Shareholders of Swedish Match must decide today whether to tender their shares to Philip Morris International.
In May, PMI bid about $16 billion for Swedish Match. Swedish Match’s board of directors recommended shareholders accept the offer, but some investors, including Elliott Management Corp., objected, saying the bid undervalues their firm.
Under Swedish law, PMI needs 90 percent of shareholders to agree to the deal in order to get full control over the company.
Earlier this week, Framtiden Partnerships said it would not accept PMI’s sweetened offer, according to Reuters.
The investor, which owns nearly 1 percent of the Swedish nicotine products manufacturer, believes Swedish Match is better off as an independent company. Framtiden managing member Dan Juran estimates Swedish Match to be worth close to SEK200 per share.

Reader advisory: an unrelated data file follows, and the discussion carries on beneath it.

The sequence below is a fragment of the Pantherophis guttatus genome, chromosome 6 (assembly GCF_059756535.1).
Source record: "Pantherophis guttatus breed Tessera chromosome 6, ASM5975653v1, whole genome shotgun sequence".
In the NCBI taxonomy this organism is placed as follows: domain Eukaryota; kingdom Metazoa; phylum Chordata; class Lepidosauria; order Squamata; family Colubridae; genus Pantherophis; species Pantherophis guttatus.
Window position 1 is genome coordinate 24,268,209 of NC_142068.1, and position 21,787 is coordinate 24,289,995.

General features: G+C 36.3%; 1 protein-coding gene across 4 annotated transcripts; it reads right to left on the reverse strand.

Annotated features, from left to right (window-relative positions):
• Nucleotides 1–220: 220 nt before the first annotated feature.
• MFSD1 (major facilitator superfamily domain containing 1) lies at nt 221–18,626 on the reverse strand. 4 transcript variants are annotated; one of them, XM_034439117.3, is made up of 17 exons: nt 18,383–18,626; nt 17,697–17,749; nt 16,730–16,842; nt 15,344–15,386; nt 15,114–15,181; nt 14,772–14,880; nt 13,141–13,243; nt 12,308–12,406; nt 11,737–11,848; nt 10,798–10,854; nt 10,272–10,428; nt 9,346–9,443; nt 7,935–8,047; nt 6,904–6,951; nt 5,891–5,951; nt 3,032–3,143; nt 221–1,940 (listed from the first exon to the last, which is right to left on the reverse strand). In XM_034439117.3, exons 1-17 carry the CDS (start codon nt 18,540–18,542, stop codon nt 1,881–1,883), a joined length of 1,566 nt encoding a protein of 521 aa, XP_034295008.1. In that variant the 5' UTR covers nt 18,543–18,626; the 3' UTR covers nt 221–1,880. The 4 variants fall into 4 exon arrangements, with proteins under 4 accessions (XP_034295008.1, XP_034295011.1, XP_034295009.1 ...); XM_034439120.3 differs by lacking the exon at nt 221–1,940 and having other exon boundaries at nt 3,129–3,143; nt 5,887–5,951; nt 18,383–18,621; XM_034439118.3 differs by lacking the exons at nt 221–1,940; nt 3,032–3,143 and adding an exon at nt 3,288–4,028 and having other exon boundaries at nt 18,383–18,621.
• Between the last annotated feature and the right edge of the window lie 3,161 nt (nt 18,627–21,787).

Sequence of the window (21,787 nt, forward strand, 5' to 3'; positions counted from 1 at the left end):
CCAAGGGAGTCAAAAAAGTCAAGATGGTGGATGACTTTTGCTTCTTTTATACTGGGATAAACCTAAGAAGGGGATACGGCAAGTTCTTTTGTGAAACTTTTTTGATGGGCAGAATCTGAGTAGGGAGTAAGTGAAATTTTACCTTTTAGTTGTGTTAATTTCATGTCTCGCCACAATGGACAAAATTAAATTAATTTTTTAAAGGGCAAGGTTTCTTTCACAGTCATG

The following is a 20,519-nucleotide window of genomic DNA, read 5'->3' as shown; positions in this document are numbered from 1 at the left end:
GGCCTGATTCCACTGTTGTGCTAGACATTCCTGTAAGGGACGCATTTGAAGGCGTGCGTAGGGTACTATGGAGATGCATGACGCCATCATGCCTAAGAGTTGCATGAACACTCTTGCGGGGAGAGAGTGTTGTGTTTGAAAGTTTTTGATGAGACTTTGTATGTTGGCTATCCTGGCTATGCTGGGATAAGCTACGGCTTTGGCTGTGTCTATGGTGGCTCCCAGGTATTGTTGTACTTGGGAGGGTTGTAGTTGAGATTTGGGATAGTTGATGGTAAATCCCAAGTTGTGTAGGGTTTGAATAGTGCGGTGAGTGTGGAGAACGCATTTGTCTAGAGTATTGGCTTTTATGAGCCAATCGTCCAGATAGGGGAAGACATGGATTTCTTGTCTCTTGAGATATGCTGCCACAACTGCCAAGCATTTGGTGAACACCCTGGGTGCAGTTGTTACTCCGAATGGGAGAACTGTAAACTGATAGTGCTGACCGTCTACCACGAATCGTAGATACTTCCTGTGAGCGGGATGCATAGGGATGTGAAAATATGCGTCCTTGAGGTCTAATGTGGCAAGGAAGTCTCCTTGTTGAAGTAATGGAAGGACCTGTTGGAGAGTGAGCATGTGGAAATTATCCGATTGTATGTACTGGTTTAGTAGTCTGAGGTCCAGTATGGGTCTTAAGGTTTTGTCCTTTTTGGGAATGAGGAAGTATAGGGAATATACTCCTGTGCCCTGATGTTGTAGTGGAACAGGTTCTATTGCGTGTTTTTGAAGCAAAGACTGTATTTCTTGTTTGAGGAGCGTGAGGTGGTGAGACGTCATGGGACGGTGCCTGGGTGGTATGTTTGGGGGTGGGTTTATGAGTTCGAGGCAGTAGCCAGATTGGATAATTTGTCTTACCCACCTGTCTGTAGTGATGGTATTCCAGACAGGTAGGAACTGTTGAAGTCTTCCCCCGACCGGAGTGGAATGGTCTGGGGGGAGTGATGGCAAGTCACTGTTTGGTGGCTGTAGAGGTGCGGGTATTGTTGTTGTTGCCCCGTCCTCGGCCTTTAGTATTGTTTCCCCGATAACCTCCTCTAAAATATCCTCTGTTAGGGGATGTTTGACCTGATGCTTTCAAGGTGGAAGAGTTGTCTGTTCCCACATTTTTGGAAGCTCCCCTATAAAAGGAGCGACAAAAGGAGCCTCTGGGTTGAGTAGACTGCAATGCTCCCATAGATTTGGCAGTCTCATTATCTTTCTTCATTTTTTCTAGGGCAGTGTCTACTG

Framtiden said it would urge Swedish Match management to initiate a share buyback and potentially a special dividend if the deal does not go through.
“As we wrote in our white paper, there is incredible long-term value in this asset, but we also think that there is great value to be realized in the short term as well,” Chris Anderson, a partner in Framtiden, was quoted as saying by Reuters, adding that a planned U.S. cigar business spinoff will also provide additional shareholder value.
On Oct. 28, Elliott Management Corp. raised its stake in Swedish Match to over 10 percent—enough to scupper the deal if it opposed the bid.